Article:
Category:Canadian Music Hall of Fame
Luc Plamondon. Lyricist, producer, b St-Raymond-de-Portneuf, near Quebec City, 2 Mar 1942; BEd (Laval), honorary D LITT (Laval) 1994. Luc Plamondon grew up listening to the “turlutes” (comic ritornelles) of LA BOLDUC at his aunt’s home in Limoilou; he wrote his first song at age 16. He studied classics and music at the SÉMINAIRE DE QUÉBEC and at the Collège des Jésuites, where he discovered literature. Plamondon obtained a bachelor of education at Laval University, after which he had a short stint at the Université de Montréal studying literature. He travelled for six years in Europe and the US, briefly studying art history at the École du Louvre and learning English, German, and Italian. In Paris, he met the singer DIANE DUFRESNE, who was studying voice. On his return to Quebec, he wrote “Dans ma Camaro” (music by ANDRÉ GAGNON), which singer Steve Fiset made into an immediate hit. His songs were also popularized by CÉLINE DION, MONIQUE LEYRAC, RENÉE CLAUDE, DONALD LAUTREC, Nicole Martin, and PAULINE JULIEN.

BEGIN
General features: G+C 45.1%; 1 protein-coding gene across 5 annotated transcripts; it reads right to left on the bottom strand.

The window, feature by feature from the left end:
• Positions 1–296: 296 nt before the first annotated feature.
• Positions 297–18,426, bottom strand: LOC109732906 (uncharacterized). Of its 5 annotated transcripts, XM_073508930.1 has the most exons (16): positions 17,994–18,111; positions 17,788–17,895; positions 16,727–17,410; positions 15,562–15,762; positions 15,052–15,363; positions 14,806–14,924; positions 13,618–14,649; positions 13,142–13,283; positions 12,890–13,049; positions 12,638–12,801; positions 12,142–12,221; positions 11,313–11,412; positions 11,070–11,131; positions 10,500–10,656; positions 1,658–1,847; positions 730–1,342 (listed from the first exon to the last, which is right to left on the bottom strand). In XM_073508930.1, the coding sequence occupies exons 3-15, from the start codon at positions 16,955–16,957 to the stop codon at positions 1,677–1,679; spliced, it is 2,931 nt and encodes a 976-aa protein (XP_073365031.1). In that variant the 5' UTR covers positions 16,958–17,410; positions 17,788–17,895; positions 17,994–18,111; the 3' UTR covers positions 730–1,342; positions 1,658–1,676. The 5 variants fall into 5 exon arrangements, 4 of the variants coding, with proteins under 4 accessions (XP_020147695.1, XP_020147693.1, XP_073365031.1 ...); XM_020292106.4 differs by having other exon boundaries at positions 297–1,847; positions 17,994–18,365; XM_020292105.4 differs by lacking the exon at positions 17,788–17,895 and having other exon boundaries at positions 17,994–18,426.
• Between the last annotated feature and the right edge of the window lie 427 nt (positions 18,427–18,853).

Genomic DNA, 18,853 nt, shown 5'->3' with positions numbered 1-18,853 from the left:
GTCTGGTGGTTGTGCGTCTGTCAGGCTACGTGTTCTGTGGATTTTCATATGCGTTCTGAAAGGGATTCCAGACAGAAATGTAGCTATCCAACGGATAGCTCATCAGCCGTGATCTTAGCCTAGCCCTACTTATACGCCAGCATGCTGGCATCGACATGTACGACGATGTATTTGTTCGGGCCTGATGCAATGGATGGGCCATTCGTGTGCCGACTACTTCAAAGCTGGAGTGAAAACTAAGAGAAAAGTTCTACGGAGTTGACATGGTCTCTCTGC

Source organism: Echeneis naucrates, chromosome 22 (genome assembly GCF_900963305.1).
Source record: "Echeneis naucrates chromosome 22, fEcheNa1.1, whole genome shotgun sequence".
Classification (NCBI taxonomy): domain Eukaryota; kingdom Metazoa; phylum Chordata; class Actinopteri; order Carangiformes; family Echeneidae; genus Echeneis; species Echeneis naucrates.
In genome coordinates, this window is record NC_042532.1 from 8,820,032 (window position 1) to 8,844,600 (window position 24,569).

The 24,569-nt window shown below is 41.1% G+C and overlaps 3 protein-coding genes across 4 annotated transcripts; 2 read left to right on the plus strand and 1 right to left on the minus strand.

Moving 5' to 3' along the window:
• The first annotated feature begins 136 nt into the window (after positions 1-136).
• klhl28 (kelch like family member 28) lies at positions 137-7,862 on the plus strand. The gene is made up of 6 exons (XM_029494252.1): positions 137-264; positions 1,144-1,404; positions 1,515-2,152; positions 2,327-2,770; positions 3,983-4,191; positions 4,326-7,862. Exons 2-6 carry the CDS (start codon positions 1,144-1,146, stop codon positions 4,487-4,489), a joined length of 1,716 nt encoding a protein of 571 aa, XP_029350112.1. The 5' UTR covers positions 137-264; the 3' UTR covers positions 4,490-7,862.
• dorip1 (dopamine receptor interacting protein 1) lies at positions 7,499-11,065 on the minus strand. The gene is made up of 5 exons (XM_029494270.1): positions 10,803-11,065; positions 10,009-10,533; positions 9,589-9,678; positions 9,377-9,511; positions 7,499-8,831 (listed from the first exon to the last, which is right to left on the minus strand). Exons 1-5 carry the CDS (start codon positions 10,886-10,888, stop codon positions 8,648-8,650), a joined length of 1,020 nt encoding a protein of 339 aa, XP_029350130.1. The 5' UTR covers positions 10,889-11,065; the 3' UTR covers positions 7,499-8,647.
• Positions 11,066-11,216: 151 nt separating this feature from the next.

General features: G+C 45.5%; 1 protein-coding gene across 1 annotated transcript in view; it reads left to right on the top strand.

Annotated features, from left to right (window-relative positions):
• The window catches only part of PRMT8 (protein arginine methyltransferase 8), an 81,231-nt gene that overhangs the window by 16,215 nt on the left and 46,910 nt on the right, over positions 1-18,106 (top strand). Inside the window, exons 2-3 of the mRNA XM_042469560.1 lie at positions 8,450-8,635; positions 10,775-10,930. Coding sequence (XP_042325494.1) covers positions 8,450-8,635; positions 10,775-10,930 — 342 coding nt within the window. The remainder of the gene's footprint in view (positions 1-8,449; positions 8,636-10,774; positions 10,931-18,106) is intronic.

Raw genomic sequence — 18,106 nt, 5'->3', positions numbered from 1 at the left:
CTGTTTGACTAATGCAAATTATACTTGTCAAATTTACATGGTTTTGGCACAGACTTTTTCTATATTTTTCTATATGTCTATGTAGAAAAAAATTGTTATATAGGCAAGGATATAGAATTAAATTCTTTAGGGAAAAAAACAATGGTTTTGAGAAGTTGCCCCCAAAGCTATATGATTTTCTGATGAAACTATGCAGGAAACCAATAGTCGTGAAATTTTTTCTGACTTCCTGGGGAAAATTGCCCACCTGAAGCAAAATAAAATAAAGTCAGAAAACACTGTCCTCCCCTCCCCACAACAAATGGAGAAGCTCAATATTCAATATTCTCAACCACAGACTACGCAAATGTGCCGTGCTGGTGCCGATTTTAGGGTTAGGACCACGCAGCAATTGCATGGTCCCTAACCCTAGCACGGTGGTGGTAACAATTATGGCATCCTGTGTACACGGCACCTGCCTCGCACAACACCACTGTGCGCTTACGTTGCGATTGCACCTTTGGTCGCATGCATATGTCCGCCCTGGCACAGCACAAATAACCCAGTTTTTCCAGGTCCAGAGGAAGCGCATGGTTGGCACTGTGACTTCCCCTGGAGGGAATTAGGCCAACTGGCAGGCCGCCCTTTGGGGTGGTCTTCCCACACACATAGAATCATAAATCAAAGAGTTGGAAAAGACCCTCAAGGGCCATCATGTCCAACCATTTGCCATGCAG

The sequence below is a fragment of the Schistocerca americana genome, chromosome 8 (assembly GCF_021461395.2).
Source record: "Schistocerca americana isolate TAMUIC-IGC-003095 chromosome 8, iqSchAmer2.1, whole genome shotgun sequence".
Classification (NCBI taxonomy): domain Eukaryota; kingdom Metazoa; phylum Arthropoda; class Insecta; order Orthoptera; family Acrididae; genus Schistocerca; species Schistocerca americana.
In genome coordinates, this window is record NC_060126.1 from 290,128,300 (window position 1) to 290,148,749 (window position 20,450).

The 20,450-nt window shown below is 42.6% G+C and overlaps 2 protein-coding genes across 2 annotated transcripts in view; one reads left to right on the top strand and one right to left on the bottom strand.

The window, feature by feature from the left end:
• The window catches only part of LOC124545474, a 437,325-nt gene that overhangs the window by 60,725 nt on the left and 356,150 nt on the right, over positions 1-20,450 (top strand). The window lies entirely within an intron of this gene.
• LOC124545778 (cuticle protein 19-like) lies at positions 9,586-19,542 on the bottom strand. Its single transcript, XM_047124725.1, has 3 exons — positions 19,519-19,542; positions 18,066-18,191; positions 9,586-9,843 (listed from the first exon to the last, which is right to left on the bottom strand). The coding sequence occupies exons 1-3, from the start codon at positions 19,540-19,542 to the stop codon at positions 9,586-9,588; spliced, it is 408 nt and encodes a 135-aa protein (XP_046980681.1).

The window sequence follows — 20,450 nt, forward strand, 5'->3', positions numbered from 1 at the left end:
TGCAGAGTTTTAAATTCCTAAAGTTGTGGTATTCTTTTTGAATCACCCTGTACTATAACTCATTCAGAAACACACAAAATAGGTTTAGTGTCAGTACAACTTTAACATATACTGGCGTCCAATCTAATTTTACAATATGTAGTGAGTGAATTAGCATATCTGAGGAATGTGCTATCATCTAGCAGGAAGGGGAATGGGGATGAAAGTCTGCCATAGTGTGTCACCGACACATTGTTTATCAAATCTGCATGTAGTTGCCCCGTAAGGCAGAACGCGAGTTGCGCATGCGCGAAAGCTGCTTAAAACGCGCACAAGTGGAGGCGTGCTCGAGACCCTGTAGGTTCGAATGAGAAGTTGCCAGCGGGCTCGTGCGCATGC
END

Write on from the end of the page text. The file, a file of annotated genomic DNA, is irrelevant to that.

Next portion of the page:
In 1972 Plamondon began collaborating with Diane Dufresne and FRANÇOIS COUSINEAU. Together, they produced some of the greatest pop hits of the Quebec chanson movement of the 1970s, including “J’ai rencontré l’homme de ma vie,” “En écoutant Elton John,” “La Chanteuse straight,” and “Pars pas sans me dire bye-bye.” Although inspired by Léo Ferré and Georges Brassens, Plamondon quickly developed his own style. His “flash” phrases taken from popular speech and his modern themes resonated with younger generations. He wrote nearly 75 songs for Diane Dufresne, including “Chanson pour Elvis” (music by François Cousineau), “Le Parc Belmont” (music by Christian St-Roch), “J’ai douze ans maman,” and “Oxygène” (music by Germain Gauthier). Their collaboration ended with Dioxine de carbone, a “cartoon-opera” (music by Angelo Finaldi) that received mixed reviews and only ran for one month at the Cirque d’hiver de Paris in 1983.